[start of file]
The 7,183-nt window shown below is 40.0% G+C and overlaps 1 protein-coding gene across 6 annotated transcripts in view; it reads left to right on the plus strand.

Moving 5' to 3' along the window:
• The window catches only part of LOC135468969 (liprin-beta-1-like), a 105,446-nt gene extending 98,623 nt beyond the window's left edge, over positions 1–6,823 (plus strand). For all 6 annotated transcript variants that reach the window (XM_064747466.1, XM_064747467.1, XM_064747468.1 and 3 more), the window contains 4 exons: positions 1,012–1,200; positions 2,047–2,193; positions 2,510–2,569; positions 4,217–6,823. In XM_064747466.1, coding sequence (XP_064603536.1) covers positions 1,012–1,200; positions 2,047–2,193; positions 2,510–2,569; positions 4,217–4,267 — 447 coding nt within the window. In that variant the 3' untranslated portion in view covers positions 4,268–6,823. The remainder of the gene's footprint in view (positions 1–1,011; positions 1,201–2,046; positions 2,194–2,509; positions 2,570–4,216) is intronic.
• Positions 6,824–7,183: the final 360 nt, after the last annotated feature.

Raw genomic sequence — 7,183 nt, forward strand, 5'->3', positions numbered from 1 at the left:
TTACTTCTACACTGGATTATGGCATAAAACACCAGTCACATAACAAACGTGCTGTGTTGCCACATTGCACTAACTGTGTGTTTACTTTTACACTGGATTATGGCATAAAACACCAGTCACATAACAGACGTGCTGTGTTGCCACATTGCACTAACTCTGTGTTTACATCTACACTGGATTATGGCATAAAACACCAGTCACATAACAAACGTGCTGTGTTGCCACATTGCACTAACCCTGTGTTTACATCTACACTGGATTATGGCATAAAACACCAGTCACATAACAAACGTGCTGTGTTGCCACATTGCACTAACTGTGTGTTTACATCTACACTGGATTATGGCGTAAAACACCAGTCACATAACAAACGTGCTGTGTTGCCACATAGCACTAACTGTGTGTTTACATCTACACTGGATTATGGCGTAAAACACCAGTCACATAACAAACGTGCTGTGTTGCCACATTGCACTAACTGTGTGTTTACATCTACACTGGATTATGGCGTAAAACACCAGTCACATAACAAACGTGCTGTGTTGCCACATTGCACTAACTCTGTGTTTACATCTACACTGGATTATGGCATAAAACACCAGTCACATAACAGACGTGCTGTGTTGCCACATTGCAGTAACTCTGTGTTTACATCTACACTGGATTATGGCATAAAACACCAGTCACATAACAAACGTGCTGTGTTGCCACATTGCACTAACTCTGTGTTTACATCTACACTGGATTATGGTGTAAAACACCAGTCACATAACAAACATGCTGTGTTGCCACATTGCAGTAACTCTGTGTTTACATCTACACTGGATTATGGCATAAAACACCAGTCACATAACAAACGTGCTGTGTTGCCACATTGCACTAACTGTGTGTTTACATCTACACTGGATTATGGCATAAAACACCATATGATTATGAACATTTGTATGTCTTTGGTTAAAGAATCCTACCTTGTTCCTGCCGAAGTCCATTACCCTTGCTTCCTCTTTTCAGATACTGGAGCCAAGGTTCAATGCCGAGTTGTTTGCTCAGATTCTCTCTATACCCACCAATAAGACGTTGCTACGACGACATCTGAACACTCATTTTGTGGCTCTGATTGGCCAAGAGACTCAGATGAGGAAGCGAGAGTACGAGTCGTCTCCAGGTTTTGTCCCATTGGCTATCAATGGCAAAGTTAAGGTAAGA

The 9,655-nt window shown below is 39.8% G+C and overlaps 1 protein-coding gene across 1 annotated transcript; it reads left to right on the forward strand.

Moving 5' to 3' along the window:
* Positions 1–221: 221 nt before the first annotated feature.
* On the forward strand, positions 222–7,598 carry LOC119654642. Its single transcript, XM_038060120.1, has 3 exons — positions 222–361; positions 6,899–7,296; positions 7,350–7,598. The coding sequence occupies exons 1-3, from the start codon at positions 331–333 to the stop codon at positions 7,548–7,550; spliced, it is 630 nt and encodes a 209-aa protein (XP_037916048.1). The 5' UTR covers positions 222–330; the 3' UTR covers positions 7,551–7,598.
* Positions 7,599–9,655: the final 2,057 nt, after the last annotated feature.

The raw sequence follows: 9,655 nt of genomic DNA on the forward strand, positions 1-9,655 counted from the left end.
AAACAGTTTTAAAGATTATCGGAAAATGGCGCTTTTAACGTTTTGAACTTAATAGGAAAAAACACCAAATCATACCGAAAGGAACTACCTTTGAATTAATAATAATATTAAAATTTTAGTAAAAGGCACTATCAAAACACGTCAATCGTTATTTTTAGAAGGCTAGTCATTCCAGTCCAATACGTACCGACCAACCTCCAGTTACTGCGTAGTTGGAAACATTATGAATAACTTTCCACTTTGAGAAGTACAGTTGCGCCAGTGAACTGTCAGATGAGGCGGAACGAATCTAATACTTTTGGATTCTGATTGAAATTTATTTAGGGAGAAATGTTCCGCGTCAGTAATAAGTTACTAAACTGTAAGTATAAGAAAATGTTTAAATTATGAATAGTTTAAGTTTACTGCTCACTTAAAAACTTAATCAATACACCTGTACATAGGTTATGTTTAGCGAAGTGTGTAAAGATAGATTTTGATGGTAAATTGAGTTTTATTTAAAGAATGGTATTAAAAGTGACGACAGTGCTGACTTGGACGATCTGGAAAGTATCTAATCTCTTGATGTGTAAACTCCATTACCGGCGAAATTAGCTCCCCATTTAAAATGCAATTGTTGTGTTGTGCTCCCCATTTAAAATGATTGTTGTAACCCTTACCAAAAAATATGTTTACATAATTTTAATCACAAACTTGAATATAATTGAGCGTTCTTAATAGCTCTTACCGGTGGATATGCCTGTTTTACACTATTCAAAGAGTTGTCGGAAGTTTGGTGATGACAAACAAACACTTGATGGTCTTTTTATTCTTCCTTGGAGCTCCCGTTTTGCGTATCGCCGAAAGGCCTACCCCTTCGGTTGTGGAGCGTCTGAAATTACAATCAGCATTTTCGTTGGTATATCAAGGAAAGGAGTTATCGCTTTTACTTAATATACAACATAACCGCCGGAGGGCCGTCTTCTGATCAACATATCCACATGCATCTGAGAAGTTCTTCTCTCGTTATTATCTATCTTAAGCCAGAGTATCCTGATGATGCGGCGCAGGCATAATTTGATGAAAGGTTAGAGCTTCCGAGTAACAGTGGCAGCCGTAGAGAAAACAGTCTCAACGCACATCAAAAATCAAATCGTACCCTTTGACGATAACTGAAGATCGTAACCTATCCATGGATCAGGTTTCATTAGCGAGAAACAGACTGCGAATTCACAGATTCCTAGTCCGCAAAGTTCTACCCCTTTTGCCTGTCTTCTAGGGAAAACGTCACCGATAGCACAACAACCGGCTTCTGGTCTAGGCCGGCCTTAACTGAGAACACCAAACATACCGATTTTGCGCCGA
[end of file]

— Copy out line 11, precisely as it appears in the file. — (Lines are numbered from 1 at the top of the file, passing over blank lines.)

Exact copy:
* Positions 7,599–9,655: the final 2,057 nt, after the last annotated feature.